Morlita Quan is a multi-faceted artist I’ve long admired, having written about her art and installations within Second Life on numerous occasions within this blog. So when I received a request from her recently – of which more further down in this article – I decided to take an opportunity to hop over to Eskol, her mixed-media art and events region, and spend a little time there.
The first thing to note about Eskol is that it is far from your “normal” events-style region in Second Life. Nor, in bringing together music, art and sound, is it any kind of conventional “club”; rather, it is the embodiment of Morlita’s multi-faceted talents as an artist, designer and musician. Within the region are various locations, linked via a teleport HUD (look for the little robot HUD givers, click and accept, and then add the HUD), each of which is presented as a means of exploring those various facets.
As a musician, Morlita started playing the guitar at the age of eight, and by her mid-teens had discovered the magic of mixing decks and consoles, tools that allowed her to start experimenting with music as form of artistic expression, first as a DJ, then as a recording artists working independently and the via the Naïf record label. Within Second Life, Mori’s music has led her into numerous collaborations in the realms of music and film, working with the likes of Bsukmet Stormcrow in the former and providing compositional elements for machinima by the likes of Glaz Decuir, NicoleX Moonwall, Cherry Manga and Theda Tammas.
Give this, the music spaces found within Eskol aren’t intended to be considered “clubs” or dance venues per se; traffic and avatar counts are not a driving metric. Rather, the Eskol Main Stage area and Sound Scape locations are offered as places where different, minority / lesser-known styles of music can be presented and appreciated, although the aesthetics of both locations are very music in keeping with Mori’s approach to digital art and design.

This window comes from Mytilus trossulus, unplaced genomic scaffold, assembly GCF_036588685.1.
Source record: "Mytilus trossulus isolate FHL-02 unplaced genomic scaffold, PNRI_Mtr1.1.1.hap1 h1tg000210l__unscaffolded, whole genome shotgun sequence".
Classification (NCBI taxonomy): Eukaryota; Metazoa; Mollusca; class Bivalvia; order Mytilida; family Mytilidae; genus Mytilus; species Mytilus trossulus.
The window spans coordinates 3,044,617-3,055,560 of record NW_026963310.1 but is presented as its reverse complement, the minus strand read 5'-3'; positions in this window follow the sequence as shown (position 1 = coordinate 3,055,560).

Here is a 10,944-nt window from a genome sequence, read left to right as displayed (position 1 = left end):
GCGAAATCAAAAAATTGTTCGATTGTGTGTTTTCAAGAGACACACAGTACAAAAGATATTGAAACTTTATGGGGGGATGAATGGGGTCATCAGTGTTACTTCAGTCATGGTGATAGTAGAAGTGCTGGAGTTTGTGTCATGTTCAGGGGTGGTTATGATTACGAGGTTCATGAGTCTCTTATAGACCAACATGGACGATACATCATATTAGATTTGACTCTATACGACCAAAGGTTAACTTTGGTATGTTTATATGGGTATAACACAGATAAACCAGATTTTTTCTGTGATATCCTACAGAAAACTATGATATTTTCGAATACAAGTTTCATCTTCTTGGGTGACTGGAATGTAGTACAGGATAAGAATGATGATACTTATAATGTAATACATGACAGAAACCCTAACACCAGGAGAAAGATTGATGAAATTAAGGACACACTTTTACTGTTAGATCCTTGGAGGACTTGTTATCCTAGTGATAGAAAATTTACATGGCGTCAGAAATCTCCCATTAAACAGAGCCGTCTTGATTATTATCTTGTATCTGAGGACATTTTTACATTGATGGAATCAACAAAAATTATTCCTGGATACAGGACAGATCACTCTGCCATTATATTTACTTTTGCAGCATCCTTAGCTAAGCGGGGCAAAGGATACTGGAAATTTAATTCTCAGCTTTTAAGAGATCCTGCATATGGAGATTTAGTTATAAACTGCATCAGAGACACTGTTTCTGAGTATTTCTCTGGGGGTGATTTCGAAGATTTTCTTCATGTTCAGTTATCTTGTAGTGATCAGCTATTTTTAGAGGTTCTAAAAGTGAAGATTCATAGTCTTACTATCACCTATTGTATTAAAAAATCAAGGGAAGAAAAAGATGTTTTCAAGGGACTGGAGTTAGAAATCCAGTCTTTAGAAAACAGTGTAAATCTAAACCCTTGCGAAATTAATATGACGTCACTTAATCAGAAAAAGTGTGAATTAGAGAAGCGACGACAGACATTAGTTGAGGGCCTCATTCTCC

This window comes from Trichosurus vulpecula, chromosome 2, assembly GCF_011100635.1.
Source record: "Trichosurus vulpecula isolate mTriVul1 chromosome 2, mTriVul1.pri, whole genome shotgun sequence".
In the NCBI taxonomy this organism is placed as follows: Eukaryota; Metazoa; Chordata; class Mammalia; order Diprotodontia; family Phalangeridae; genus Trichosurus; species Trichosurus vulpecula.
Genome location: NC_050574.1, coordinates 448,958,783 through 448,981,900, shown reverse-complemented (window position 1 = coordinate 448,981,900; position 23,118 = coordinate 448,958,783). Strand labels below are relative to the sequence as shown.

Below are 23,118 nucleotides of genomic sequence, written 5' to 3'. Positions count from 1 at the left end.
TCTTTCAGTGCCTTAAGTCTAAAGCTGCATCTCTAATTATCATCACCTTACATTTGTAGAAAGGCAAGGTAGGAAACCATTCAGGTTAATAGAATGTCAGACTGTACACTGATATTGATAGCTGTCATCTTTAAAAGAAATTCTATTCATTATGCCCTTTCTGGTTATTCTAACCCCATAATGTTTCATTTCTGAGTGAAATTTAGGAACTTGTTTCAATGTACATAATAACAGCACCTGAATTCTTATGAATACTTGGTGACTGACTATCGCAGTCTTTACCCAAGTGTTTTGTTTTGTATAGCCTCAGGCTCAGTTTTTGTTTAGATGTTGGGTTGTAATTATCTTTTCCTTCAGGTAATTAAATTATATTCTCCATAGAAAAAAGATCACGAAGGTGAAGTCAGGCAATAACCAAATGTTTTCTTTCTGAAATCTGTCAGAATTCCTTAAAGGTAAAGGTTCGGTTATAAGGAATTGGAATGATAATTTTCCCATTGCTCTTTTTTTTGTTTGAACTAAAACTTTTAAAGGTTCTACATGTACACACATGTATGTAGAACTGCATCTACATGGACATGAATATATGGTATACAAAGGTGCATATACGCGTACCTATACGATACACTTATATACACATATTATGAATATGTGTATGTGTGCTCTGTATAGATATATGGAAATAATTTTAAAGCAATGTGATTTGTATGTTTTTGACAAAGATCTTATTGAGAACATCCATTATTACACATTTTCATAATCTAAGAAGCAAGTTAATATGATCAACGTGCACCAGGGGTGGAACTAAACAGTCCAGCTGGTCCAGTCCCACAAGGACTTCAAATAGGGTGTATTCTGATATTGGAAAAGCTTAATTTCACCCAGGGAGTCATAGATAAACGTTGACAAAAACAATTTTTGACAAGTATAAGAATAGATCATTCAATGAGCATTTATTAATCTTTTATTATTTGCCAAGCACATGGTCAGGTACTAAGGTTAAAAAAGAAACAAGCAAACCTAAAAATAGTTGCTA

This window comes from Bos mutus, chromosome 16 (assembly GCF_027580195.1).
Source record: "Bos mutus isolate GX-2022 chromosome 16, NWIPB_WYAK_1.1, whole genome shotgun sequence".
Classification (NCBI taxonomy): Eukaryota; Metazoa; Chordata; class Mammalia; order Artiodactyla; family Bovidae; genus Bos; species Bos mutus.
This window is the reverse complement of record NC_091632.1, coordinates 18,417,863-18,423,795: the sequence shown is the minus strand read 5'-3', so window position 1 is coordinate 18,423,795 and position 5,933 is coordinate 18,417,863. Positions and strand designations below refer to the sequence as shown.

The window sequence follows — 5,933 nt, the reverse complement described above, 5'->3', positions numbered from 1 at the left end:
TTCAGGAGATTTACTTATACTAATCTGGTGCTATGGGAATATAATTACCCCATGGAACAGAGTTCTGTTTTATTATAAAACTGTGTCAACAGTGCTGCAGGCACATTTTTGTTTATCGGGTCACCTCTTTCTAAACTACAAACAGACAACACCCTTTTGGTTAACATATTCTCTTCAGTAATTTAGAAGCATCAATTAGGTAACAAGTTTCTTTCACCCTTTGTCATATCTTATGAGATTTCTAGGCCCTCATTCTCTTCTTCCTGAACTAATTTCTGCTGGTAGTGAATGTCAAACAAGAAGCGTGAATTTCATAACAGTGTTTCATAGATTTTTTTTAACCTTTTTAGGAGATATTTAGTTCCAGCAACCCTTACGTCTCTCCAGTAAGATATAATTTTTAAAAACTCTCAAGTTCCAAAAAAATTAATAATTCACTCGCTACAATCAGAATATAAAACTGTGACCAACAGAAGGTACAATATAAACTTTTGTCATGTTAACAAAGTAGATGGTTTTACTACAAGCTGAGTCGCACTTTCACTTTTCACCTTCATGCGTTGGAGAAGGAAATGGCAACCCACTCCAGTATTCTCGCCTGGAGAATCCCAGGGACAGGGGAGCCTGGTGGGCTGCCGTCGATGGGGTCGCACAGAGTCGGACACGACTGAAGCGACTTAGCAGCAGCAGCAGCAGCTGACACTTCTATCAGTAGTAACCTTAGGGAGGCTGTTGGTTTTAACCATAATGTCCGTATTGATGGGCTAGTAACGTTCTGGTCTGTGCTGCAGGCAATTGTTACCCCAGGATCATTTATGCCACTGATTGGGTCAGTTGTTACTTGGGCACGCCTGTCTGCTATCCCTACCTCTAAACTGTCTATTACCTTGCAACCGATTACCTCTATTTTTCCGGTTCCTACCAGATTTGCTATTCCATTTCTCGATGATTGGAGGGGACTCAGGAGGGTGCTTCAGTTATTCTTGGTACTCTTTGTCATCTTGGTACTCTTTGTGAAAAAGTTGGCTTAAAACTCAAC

As an artist, Mori has collaborated with other Second Life artists and with various universities and galleries both in her native Spain and around the world. Like her music, her art is very much experimental / abstract , carrying within it a natural fluidity that gives it its own form of life. This is achieved by Mori mixing classical painting with post graphic design processing, while always retaining a core inspirations drawn from Nature, and most often utilising geometry as a further expressive value.
This can most clearly be see within the gallery level at Eskol, where two wings of art displays might be found. the larger, single-level wing presents a broad range of Mori’s 2D art, whilst the smaller, 2-level gallery present her more recent works.
It is art – or photography – that formed the core of Morlita’s request I mentioned at the top of this article, and which prompted my visit.
Eskol is an evolving environment, offering facilities for fun and presentation, as duly noted in part in this piece. One of the current elements to be form within the region is that of the Eskol Photo Contest, of which Morlita graciously aske me to serve on the judging panel – a request I was delighted to accept.
Eskol 2021/2022 Photo Contest
- Prize: L$5,000 single prize to the winner, as judged by the contest jury.
- Closing date for entries: January 1st, 2022.
- Maximum number of submissions per entrant: 2.
- Method of entry: e-mail submission.
How to Enter:
- Visit the Eskol Photo Contest area.
- Use any of the 6 supplied photo booths to take up to two photographs featuring your avatar(s)
- You may invite additional models.
- If you are submitting 2 images, you may use a different booth for each.
- You may post-process / crop / cut your image(s) as required.
- When you are satisfied, e-mail your entries to email@example.com, together with your avatar name.
- Note that only images submitted to this address with be accepted; submissions to the Eskol Facebook group, or in-world to Morlita Quan or via any other medium will be rejected.
Exhibition and Prize:
- After the closing date for submissions, all entries will be exhibited at ESKOL for a period of one month.
- During this time, the entries will be subject to judging by the jury of Morlita Quan, Lanjran Choche and Inara Pey.
- Judging will be on the basis of aesthetics and originality.
- The jury will select one image at the prize winner, and the artist will be awarded the L$5,000 prize.
- The winner will be officially announced during January via the Eskol in-world group, and the Eskol Facebook group (I will also review the exhibition of entries during January, and include details of the winner).